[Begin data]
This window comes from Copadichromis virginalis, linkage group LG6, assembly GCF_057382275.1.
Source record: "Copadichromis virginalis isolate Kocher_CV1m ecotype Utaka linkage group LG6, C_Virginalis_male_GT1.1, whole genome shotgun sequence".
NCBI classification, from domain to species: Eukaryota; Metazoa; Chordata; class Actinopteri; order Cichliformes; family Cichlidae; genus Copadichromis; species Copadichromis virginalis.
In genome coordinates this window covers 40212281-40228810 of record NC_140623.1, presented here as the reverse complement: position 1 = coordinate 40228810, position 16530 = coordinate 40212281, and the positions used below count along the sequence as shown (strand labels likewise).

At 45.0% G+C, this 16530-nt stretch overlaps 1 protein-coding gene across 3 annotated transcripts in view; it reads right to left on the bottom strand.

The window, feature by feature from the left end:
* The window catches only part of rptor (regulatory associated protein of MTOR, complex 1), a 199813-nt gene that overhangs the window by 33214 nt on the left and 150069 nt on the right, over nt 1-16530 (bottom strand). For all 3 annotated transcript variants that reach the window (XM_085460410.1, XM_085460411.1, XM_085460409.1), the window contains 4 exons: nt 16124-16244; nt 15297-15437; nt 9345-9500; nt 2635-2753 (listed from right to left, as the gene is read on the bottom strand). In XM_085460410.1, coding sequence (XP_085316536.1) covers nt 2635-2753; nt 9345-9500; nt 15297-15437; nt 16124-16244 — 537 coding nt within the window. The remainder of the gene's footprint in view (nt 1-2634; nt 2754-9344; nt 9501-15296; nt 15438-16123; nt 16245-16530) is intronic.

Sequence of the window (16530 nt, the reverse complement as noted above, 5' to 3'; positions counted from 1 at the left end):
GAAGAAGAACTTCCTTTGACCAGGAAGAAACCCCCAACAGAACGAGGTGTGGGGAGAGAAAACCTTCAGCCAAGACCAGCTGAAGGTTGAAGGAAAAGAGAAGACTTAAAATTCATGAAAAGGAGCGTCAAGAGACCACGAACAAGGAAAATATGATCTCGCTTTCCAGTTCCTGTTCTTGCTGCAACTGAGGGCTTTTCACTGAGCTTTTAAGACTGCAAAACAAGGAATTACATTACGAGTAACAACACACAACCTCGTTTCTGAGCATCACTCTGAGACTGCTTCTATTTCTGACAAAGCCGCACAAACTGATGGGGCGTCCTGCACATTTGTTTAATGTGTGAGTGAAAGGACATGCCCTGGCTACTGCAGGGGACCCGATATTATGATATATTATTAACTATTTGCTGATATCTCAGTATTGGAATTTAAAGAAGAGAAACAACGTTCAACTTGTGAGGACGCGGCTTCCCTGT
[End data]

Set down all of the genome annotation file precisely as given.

This window comes from Copadichromis virginalis, linkage group LG6, assembly GCF_057382275.1.
Source record: "Copadichromis virginalis isolate Kocher_CV1m ecotype Utaka linkage group LG6, C_Virginalis_male_GT1.1, whole genome shotgun sequence".
NCBI classification, from domain to species: Eukaryota; Metazoa; Chordata; class Actinopteri; order Cichliformes; family Cichlidae; genus Copadichromis; species Copadichromis virginalis.
In genome coordinates this window covers 40212281-40228810 of record NC_140623.1, presented here as the reverse complement: position 1 = coordinate 40228810, position 16530 = coordinate 40212281, and the positions used below count along the sequence as shown (strand labels likewise).

At 45.0% G+C, this 16530-nt stretch overlaps 1 protein-coding gene across 3 annotated transcripts in view; it reads right to left on the bottom strand.

The window, feature by feature from the left end:
* The window catches only part of rptor (regulatory associated protein of MTOR, complex 1), a 199813-nt gene that overhangs the window by 33214 nt on the left and 150069 nt on the right, over nt 1-16530 (bottom strand). For all 3 annotated transcript variants that reach the window (XM_085460410.1, XM_085460411.1, XM_085460409.1), the window contains 4 exons: nt 16124-16244; nt 15297-15437; nt 9345-9500; nt 2635-2753 (listed from right to left, as the gene is read on the bottom strand). In XM_085460410.1, coding sequence (XP_085316536.1) covers nt 2635-2753; nt 9345-9500; nt 15297-15437; nt 16124-16244 — 537 coding nt within the window. The remainder of the gene's footprint in view (nt 1-2634; nt 2754-9344; nt 9501-15296; nt 15438-16123; nt 16245-16530) is intronic.

Sequence of the window (16530 nt, the reverse complement as noted above, 5' to 3'; positions counted from 1 at the left end):
GAAGAAGAACTTCCTTTGACCAGGAAGAAACCCCCAACAGAACGAGGTGTGGGGAGAGAAAACCTTCAGCCAAGACCAGCTGAAGGTTGAAGGAAAAGAGAAGACTTAAAATTCATGAAAAGGAGCGTCAAGAGACCACGAACAAGGAAAATATGATCTCGCTTTCCAGTTCCTGTTCTTGCTGCAACTGAGGGCTTTTCACTGAGCTTTTAAGACTGCAAAACAAGGAATTACATTACGAGTAACAACACACAACCTCGTTTCTGAGCATCACTCTGAGACTGCTTCTATTTCTGACAAAGCCGCACAAACTGATGGGGCGTCCTGCACATTTGTTTAATGTGTGAGTGAAAGGACATGCCCTGGCTACTGCAGGGGACCCGATATTATGATATATTATTAACTATTTGCTGATATCTCAGTATTGGAATTTAAAGAAGAGAAACAACGTTCAACTTGTGAGGACGCGGCTTCCCTGT